Helen House is an Anglican institution.

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batteddy
Guest
« Reply #3 on: January 29, 2007, 07:03:PM »

Hmm...well, there are certainly a lot of stories and tv shows and stuff that talk (either seriously or jokingly) about needing to lose one's virginity before one dies as if dying a virgin is the most pathetic thing that can happen to a young man.

Sadly, that's where our culture, especially our young male culture, is at.

In primitive cultures, I guess it is sort of understandable. Although among the primitives, sex is still linked (like it should be) with procreation...so it not so much dying "a virgin" which they frown upon, but dying childless (otherwise, in their thought, you don't leave a legacy). But we need to remember that as Christians we can rise above the natural order of natural legacies, and leave legacies of faith, hope, and charity. And need to teach people that there are more important things than perpetuating their bloodline (though from an evolutionary perspective it is an understandable urge). But there are more important things than having children (like making sure those children get to heaven).

So that is the anthropological basis of it. But in a culture where birth control has made sex so detached from reproduction (this young man didn't say he wanted a son before he died, afterall, he wanted sexual intercourse)...the vestigial remnant of the urge is rather bizarre and sad.

We need to try to bring back the Truth that dying a Virgin is one of the most glorious things one can die as...along with dying a Martyr and a Doctor.

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Rosamund
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« Reply #4 on: January 30, 2007, 10:09:AM »

I feel for the young man. I got the impression from reading his words that what he really wanted was a loving relationship with a woman, but since he failed to get that, he was settling for sex. It seems clear from his reaction to the experience that he was disappointed, as anyone with sense would expect. It would have been much kinder of these "nuns" to talk to him about the holiness of virginity.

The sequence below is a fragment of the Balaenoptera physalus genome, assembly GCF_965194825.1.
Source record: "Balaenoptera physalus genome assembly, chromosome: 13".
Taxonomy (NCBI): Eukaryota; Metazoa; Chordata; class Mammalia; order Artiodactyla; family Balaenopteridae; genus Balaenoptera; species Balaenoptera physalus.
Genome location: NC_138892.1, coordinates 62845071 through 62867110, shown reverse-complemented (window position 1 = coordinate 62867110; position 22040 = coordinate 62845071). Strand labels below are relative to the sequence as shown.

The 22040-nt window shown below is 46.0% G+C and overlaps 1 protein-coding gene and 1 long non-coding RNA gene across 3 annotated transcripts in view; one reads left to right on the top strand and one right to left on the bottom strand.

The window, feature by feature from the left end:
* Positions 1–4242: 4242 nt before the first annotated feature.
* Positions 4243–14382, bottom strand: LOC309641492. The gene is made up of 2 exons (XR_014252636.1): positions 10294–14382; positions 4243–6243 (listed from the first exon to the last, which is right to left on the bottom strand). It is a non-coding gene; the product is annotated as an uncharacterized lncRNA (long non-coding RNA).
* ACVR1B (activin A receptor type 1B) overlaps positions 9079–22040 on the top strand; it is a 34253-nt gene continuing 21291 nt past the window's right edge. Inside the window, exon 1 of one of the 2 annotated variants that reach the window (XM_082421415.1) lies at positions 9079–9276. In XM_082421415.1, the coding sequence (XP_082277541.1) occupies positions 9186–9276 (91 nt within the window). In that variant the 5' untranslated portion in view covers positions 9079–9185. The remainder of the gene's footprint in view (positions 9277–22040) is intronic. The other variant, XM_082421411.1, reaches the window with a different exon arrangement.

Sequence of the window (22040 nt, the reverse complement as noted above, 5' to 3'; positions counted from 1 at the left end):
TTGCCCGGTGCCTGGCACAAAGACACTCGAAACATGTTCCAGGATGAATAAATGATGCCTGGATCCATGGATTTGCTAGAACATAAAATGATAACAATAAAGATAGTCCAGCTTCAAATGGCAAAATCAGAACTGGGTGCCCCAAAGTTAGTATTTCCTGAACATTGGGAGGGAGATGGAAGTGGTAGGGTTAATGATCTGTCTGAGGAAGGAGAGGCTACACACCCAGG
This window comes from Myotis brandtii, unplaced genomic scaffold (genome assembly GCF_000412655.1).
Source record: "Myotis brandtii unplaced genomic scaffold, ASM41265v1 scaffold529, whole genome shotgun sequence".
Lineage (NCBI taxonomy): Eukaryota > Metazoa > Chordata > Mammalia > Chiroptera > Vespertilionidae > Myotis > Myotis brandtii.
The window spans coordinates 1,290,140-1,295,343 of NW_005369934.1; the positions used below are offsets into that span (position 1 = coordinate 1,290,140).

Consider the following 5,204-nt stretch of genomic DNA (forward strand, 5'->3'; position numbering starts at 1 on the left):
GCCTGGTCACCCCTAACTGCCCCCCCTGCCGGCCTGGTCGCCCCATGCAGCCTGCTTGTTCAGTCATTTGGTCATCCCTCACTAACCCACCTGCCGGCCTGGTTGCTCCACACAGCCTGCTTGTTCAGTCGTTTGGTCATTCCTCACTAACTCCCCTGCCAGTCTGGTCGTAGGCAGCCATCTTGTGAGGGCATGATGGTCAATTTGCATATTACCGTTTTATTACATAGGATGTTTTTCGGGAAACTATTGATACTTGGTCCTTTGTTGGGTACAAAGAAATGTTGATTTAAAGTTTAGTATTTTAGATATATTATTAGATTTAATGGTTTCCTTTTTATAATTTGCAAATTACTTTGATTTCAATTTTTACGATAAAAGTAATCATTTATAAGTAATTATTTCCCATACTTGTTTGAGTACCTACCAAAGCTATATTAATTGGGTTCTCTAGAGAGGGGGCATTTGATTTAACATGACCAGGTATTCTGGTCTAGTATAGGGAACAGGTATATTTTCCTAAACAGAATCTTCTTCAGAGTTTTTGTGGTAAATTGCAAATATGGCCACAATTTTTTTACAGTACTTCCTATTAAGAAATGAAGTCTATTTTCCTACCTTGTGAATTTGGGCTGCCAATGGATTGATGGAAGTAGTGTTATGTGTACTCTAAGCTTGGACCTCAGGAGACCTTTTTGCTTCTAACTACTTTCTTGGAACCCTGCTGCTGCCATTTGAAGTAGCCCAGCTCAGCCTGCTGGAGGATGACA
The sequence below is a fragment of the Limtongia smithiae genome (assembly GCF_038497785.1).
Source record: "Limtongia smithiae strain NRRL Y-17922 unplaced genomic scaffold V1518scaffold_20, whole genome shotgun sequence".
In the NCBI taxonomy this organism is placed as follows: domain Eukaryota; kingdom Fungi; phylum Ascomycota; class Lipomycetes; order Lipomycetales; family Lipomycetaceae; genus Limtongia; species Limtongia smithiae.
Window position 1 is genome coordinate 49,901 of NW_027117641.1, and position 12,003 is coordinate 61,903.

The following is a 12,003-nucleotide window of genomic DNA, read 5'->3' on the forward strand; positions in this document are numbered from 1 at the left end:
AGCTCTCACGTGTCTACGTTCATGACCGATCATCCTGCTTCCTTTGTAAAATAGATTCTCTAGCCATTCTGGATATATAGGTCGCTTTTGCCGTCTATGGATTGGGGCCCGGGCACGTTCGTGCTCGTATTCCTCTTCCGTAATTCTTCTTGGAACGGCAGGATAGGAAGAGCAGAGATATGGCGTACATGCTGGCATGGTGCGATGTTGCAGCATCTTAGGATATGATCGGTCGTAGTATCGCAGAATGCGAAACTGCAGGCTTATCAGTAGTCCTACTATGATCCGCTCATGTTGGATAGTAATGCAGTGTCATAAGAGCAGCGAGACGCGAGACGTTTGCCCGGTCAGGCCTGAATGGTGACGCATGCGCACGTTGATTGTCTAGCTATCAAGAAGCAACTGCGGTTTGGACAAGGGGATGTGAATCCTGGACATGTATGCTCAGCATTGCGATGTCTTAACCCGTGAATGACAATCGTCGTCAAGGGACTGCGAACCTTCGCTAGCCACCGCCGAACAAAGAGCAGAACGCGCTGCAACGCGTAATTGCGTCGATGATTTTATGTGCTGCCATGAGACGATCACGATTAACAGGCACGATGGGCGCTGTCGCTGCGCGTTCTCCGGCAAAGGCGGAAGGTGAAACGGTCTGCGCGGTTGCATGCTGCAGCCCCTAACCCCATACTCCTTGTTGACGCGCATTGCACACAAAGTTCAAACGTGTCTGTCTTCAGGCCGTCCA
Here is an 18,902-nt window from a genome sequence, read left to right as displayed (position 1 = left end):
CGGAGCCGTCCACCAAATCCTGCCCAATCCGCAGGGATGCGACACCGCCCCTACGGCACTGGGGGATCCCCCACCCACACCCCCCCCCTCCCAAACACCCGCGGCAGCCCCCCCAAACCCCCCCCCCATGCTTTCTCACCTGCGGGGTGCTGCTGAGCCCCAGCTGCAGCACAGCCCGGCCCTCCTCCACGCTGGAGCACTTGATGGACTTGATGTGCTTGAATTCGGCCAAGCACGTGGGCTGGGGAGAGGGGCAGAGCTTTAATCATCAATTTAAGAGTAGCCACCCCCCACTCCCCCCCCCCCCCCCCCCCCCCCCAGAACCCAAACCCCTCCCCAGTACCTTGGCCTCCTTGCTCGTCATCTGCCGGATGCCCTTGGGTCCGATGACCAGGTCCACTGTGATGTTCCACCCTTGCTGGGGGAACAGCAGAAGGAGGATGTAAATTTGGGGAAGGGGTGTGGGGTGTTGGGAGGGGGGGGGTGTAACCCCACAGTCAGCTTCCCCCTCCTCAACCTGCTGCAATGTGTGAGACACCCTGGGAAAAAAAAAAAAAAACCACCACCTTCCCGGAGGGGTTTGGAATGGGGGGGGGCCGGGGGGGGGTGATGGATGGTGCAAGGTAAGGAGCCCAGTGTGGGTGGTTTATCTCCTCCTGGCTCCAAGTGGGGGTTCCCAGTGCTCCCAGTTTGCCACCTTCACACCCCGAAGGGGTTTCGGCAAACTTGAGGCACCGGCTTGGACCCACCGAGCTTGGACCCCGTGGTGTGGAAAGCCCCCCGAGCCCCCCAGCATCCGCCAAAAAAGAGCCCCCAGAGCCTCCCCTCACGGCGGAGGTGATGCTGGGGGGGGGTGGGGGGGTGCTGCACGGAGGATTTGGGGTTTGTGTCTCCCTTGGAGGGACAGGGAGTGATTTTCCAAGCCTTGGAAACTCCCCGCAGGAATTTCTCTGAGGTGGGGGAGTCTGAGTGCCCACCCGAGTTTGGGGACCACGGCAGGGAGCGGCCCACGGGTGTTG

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HailGilbert
Member

Posts: 2,754



« Reply #5 on: January 30, 2007, 07:15:PM »

Quote from: Rosamund

I feel for the young man. I got the impression from reading his words that what he really wanted was a loving relationship with a woman, but since he failed to get that, he was settling for sex. It seems clear from his reaction to the experience that he was disappointed, as anyone with sense would expect. It would have been much kinder of these "nuns" to talk to him about the holiness of virginity.


But being "modern Anglicans", that would seem too "Papist" or "Medieval" or "old-fashioned": hence, a greater evil than what they allowed.
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"The whole modern world has divided itself into Conservatives and Progressives. The business of Progressives is to go on making mistakes. The business of the Conservatives is to prevent the mistakes from being corrected." - G. K. Chesterton
Rosamund
Guest
« Reply #6 on: January 30, 2007, 08:30:PM »

Yeah, too repressive. We must be realistic. We must be compassionate. We must be respectful of people's felt needs. A chicken in every pot and a hooker in every cot, I say.

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mojomama
Guest
« Reply #7 on: January 30, 2007, 08:40:PM »

Quote
I feel for the young man. I got the impression from reading his words that what he really wanted was a loving relationship with a woman, but since he failed to get that, he was settling for sex.

 

I think you probably had it right here, Ros.  About thirty years ago, I lived in a fairly rough neighborhood in a big city.  On the corner was a little bar that had strippers on the weekeknds.  I regularly saw disabled vets park and make their way down my street in wheelchairs or on crutches to the corner.  I couldn't help but think how sad that women overlooked them because of their disabilities.

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Rosamund
Guest
« Reply #8 on: January 30, 2007, 08:47:PM »